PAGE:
Among the surnames of those buried there are: Klipstsine/Klipstein, Shumaker, Agney, McCrea, Scherer, Webb, Trittschuh, Rhyal, Rohr, Droscha, Seibt, Scheffel, Nichol, Knoderer, Homan, Kiel, Konnechke, Colby, Mezger, Ilgen, Lingle, Vogt, Masner, Schmitt, Cox, Gantt, McGuff, Siefert, Harman, Fisher/Fischer, Shellbuch, Meyer, Gibboney, Brown, Kleinschmidt, Hile, Jacobi, Baumgardner, Kelch, Fremd, Wikel, Wolf, Reser, Byrd, Labig and Smith.

Because there is no running water or electricity, there is an outbuilding behind the church for visitors to use if necessary. It also holds the picks and shovels for the cemetery.

For light inside the church, there is a hanging oil lamp.

“In the 1930s they added a room and a belfry in 1936,” according to Shumaker.

There are quite a few pews inside, but homecoming-goers are invited to bring their own chairs if they want to do so.

Shumaker reported the church had hired a circuit rider preacher, who would also go to Wakefield for a month and to North Star for a month. The first pastor was Philip Locker from 1850-53. Others who followed were E. Mathew During, Isaac Hursch, John George Schaefer, A.J. Ruchau and Amos A. Poorman.

The church, listed in the National Register of Historic Places, has been the scene of some weddings and funerals.

They don’t allow living flowers in the church unless it’s the bride’s bouquet.

“God takes care of the place,” said Shumaker, who has the only key to the door.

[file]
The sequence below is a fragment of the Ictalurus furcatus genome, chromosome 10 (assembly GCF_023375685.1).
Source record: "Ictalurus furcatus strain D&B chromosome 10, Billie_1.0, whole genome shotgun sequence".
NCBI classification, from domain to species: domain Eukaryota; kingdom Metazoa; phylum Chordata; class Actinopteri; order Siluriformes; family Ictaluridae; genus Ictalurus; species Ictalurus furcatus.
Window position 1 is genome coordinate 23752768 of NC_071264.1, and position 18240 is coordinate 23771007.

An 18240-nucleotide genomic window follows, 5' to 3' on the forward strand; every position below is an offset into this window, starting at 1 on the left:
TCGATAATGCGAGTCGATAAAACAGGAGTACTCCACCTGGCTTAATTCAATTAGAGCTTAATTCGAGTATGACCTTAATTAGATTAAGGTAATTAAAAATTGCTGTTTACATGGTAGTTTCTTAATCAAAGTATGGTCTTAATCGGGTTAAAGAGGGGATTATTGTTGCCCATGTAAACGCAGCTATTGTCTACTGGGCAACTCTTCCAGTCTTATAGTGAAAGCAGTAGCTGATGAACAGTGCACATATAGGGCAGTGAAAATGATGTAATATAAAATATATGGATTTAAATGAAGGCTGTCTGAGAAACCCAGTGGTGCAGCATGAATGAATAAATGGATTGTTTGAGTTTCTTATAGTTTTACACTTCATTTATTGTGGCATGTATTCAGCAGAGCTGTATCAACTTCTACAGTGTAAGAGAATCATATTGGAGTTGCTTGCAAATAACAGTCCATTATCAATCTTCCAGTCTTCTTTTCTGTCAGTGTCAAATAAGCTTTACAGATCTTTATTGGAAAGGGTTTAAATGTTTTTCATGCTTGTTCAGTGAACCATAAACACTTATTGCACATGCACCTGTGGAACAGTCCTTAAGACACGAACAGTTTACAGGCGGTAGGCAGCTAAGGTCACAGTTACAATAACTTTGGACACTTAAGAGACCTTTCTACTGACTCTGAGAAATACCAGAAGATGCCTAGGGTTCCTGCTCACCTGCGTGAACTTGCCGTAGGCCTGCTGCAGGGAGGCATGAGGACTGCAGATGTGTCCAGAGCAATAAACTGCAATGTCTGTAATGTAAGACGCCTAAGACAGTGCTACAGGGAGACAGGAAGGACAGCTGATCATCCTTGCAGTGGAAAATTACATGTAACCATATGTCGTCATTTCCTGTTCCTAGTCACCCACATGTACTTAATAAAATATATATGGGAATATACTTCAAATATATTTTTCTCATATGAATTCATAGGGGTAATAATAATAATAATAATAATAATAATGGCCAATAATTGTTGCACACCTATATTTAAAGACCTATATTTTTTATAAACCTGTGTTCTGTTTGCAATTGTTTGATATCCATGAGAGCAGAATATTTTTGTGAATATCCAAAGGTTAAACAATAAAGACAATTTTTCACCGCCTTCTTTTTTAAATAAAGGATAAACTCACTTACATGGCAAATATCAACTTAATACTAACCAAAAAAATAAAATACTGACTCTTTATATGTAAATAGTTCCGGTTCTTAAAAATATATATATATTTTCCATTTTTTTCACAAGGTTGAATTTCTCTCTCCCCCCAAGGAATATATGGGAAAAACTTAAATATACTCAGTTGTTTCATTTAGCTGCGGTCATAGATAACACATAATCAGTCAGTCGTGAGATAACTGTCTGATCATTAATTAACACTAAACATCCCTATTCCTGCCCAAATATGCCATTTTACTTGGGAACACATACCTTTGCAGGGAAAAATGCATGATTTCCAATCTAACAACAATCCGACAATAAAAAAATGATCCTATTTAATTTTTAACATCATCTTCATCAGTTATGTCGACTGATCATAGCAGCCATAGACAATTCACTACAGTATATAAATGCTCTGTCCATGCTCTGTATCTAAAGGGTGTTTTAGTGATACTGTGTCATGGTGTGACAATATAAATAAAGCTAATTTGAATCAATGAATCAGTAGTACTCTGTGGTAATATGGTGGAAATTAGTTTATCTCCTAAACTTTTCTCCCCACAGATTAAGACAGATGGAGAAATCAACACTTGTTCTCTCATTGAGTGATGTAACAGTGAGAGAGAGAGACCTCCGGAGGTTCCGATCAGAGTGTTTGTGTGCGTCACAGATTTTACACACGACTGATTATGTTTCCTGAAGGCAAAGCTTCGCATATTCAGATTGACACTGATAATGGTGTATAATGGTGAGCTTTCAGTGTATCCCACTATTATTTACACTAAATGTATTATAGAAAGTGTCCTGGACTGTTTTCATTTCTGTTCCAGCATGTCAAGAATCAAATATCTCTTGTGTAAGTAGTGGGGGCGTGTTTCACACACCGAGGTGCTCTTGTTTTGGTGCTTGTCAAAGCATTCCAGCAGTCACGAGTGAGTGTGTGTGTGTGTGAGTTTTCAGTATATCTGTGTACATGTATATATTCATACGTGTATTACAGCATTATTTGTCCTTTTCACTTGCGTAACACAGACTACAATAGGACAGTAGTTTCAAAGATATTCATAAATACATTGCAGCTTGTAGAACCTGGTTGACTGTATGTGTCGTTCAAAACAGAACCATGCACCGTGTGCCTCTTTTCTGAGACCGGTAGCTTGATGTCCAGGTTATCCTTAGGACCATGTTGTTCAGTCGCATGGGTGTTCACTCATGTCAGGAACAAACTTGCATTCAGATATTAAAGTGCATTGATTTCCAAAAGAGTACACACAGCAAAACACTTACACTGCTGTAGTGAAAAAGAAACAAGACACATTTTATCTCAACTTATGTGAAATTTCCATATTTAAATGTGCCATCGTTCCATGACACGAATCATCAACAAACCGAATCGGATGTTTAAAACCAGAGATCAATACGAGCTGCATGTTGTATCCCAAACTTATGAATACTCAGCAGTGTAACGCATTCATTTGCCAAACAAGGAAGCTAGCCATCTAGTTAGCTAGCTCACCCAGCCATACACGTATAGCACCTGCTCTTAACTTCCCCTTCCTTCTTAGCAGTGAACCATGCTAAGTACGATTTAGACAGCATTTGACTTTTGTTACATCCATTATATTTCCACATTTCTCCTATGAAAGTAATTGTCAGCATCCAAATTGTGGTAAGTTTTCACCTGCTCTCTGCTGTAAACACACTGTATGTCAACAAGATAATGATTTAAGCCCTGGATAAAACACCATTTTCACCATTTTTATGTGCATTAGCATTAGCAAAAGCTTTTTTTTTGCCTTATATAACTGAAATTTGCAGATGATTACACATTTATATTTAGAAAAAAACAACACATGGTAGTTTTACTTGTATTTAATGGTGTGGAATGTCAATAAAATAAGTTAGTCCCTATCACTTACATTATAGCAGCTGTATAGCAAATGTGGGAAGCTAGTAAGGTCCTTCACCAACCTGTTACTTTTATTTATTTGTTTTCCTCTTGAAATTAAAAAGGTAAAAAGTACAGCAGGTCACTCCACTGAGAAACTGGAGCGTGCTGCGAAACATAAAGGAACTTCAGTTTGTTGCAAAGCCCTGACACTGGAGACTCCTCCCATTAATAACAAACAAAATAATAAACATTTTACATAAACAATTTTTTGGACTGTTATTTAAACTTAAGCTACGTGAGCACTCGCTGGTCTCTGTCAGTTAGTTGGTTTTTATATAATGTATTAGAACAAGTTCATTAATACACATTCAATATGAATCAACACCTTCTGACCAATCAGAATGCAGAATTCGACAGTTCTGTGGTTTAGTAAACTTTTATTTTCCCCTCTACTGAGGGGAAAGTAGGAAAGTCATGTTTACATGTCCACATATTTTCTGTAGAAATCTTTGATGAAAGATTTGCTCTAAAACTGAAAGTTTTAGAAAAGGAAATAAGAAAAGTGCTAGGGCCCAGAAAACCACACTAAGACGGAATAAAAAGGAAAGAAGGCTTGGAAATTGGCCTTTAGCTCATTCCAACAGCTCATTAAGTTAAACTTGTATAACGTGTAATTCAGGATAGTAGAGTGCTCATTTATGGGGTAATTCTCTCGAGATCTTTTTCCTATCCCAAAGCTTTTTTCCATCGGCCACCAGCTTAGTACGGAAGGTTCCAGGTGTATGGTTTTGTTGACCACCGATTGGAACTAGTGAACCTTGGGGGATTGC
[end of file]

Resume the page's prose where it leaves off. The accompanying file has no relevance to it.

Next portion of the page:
An offering is taken at these Homecomings and the money is used for maintenance.

“One year the glass was getting bad in the six windows and we announced they needed to be replaced,” Shumaker noted. “I didn’t know the cost, maybe $1,000 per window, Within two months, we got the money from such places as California and Oklahoma and some people made a special gift. That was eight or nine years ago.”

The old glass has been made into frames, earrings and necklaces and is now used for a fundraiser for the church, thanks to the local business, Touch of Glass.

Still featured in the church are Bibles of the German version in the church. Shumaker said one time someone presented the German version of the and he translated it in the English version. Another thing Shumaker has at the church is a clink boink. It holds coins and, if someone falls asleep, that person gets boinked.